Over 9,000 e-auctions in 2022

Over 9,000 e-auctions in 2022

The value of properties that changed hands through the e-auction platform last year reached 1 billion euros, confirming the recovery of auctions after the two years of the pandemic, during which bidding was suspended for several months.

The number of properties that found a buyer through the electronic platform amounted to 9,001 and is the largest since electronic auctions were activated. Based on the price of the first offer that came out for the property to be liquidated, meanwhile, it follows that the average value of the properties that were liquidated in 2022 was €114,800, compared to €150,900 in 2021. Properties of the same value – €1.1 billion euros based on the first offer price – were transferred in 2018 through 7,607 successful auctions (with an average price of €140,300).

The largest number of properties auctioned overall since the launch of the e-auction is found in the country’s bigger municipalities. As can be seen from the data published by iMEdD Lab, the top 10 municipalities with the greatest demand included – other than the municipalities of Athens, Thessaloniki, Patra and Piraeus – large districts in Central Macedonia, such as Kassandra in Halkidiki, Pylaia-Hortiatis, Kalamaria, Thermi and Kordelio-Evosmos.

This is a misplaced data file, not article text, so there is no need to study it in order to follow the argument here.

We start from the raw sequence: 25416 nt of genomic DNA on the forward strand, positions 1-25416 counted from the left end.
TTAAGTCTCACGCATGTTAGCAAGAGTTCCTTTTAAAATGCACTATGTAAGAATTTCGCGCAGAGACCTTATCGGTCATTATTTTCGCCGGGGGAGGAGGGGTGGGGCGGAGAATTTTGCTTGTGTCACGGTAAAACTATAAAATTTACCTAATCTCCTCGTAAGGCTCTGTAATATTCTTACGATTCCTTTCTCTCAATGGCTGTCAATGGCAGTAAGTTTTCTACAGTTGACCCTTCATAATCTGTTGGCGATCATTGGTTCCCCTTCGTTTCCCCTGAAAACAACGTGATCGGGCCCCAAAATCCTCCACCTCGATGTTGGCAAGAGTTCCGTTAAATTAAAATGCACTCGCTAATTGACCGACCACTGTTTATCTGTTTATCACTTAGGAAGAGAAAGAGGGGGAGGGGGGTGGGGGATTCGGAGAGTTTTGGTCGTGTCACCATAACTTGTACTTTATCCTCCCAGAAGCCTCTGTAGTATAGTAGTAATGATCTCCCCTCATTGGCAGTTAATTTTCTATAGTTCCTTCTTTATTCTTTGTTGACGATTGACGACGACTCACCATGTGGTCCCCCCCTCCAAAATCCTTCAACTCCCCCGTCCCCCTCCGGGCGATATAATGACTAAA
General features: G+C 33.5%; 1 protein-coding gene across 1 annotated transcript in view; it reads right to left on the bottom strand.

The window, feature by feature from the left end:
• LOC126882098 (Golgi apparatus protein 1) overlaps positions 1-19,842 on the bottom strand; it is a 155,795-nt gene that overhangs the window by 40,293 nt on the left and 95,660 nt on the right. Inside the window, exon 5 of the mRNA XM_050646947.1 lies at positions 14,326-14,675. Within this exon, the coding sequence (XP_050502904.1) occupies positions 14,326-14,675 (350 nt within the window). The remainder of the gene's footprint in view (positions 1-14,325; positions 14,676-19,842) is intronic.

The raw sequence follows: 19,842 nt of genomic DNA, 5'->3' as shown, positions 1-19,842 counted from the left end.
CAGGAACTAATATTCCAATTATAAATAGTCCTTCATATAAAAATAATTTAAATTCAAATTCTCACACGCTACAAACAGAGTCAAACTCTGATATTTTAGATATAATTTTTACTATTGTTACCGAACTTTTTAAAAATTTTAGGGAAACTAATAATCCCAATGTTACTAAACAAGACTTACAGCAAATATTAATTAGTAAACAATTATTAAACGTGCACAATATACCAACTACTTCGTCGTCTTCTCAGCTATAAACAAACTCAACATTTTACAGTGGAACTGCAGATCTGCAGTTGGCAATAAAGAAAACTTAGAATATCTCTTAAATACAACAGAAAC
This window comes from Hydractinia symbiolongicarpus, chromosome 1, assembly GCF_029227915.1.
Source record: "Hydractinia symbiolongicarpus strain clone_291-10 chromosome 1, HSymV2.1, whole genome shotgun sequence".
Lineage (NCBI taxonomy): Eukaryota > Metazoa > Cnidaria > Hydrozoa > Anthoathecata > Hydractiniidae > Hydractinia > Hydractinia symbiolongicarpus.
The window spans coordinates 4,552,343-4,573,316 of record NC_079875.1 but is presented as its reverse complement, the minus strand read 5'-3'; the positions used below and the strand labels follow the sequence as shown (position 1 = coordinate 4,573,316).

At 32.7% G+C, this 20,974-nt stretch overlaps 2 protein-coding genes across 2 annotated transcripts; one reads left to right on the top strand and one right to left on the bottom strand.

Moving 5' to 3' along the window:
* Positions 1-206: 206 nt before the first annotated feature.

In Attica, the municipalities with the highest demand for properties, based on those that went to auction and found a buyer, are Kifissia, where 240 of the 729 properties were transferred (33%), Glyfada, where 199 of the 545 properties were transferred (36.5%), Vari-Voula-Vouliagmeni, where out of the 527 that were put up for auction 192 found a buyer (36.4%), but also Nikaia-Rentis, where out of 638 properties 154 were transferred, and Kallithea, which from 440 also saw 154 transferred.

In the rest of the country, the municipalities with the most auctions were Ioannina, Halkida, Larissa, Volos, Rhodes, Corfu and Nafplio.

Based on data from management companies, usually the parties instigating the e-auctions, the largest number of properties that are auctioned now end up in the hands of private individuals rather than the servicers themselves, as was the case in the past.

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